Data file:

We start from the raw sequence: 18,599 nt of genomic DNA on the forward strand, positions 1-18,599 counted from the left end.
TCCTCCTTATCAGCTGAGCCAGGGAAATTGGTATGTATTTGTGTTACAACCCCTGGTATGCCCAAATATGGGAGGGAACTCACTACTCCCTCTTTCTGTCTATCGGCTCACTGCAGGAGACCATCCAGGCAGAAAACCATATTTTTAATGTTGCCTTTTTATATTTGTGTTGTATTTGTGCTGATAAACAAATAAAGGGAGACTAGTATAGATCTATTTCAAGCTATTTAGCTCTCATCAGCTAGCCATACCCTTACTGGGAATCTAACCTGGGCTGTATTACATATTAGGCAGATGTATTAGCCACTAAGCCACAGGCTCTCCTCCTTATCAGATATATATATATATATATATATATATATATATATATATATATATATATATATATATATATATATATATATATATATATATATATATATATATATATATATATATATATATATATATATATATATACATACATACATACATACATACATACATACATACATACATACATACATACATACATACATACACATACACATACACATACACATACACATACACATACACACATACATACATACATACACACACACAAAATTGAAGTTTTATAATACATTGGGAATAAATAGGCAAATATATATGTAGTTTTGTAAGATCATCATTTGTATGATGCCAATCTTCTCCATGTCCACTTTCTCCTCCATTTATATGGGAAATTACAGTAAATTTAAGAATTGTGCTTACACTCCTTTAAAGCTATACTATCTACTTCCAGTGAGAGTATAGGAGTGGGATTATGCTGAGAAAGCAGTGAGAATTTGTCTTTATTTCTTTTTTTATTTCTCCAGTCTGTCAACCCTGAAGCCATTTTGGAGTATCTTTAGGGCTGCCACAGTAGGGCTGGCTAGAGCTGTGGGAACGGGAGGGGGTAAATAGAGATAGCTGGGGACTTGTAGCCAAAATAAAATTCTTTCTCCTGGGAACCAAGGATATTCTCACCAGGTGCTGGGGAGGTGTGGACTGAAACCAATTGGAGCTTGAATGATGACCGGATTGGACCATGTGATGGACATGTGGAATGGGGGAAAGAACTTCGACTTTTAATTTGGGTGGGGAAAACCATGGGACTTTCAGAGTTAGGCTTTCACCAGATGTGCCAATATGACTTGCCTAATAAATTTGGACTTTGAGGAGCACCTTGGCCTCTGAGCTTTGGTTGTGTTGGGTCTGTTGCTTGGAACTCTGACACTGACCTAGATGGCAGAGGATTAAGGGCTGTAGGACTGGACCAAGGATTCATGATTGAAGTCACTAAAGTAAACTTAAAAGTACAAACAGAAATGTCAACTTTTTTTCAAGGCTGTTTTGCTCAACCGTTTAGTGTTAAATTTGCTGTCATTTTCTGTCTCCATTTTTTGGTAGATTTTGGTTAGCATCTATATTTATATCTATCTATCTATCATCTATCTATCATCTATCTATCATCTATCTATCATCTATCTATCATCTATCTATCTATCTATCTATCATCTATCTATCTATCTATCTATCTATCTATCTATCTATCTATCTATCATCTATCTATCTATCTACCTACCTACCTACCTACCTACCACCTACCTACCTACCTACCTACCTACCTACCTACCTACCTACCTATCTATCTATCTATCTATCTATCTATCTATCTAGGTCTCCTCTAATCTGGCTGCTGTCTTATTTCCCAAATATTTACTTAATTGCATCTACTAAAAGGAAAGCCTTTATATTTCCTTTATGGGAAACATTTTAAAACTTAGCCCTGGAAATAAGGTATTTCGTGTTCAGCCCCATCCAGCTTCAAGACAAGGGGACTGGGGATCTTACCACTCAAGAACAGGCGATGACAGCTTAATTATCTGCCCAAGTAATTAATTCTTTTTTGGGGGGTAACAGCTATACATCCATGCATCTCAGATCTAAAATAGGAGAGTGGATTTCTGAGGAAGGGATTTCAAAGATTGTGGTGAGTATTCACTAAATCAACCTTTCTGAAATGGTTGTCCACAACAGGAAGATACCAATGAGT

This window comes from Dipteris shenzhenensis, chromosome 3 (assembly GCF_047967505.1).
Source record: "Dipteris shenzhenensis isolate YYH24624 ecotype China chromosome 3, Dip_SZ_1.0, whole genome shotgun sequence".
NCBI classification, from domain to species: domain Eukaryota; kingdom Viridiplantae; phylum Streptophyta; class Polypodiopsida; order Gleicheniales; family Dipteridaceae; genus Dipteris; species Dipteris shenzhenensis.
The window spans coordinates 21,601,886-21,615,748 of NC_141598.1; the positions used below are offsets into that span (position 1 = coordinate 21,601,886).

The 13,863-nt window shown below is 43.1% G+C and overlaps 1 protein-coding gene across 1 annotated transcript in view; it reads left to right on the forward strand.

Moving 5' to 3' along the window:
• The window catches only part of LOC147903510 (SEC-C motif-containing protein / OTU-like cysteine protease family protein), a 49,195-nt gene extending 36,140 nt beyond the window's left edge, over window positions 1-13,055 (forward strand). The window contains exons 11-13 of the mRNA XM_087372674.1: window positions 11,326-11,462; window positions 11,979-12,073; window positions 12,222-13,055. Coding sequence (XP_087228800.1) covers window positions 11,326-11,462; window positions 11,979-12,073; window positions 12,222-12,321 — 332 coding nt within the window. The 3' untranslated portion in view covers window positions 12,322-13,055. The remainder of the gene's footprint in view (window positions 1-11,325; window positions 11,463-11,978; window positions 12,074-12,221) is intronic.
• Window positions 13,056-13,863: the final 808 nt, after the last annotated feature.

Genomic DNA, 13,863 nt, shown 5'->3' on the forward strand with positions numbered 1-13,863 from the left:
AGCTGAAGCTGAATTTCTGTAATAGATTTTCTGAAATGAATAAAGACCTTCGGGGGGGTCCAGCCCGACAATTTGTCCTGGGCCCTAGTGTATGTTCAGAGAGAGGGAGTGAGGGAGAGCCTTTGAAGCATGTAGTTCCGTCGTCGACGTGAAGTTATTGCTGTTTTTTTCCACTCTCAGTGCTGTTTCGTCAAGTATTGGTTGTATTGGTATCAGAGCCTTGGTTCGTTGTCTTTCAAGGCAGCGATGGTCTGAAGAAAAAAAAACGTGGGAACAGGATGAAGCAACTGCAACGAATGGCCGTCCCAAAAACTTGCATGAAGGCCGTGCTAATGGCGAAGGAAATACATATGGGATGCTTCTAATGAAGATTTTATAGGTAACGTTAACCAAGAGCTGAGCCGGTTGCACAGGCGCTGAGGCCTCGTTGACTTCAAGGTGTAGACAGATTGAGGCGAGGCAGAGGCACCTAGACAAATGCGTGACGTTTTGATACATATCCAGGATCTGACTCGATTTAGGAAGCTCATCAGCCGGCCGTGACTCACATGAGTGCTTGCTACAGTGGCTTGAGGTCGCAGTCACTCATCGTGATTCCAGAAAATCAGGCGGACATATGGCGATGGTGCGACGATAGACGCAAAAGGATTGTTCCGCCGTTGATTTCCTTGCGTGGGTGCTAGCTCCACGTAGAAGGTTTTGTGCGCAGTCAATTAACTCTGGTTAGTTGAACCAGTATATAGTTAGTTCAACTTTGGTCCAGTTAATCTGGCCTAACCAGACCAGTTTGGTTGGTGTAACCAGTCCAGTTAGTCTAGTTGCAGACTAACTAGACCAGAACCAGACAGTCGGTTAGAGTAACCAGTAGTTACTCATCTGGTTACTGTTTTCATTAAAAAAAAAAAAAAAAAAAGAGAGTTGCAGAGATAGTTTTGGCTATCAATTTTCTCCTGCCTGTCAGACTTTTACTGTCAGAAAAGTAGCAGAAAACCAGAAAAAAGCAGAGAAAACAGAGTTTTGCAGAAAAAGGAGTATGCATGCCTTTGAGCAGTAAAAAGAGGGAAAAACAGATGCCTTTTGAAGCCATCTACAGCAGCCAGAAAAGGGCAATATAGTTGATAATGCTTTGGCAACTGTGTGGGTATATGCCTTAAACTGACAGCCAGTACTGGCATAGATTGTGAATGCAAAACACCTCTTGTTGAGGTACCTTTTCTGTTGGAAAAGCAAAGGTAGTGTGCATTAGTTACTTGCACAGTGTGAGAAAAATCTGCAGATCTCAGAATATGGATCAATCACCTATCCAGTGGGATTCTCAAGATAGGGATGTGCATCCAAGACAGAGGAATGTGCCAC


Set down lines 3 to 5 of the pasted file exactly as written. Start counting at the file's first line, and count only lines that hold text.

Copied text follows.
This window comes from Dipteris shenzhenensis, chromosome 3 (assembly GCF_047967505.1).
Source record: "Dipteris shenzhenensis isolate YYH24624 ecotype China chromosome 3, Dip_SZ_1.0, whole genome shotgun sequence".
NCBI classification, from domain to species: domain Eukaryota; kingdom Viridiplantae; phylum Streptophyta; class Polypodiopsida; order Gleicheniales; family Dipteridaceae; genus Dipteris; species Dipteris shenzhenensis.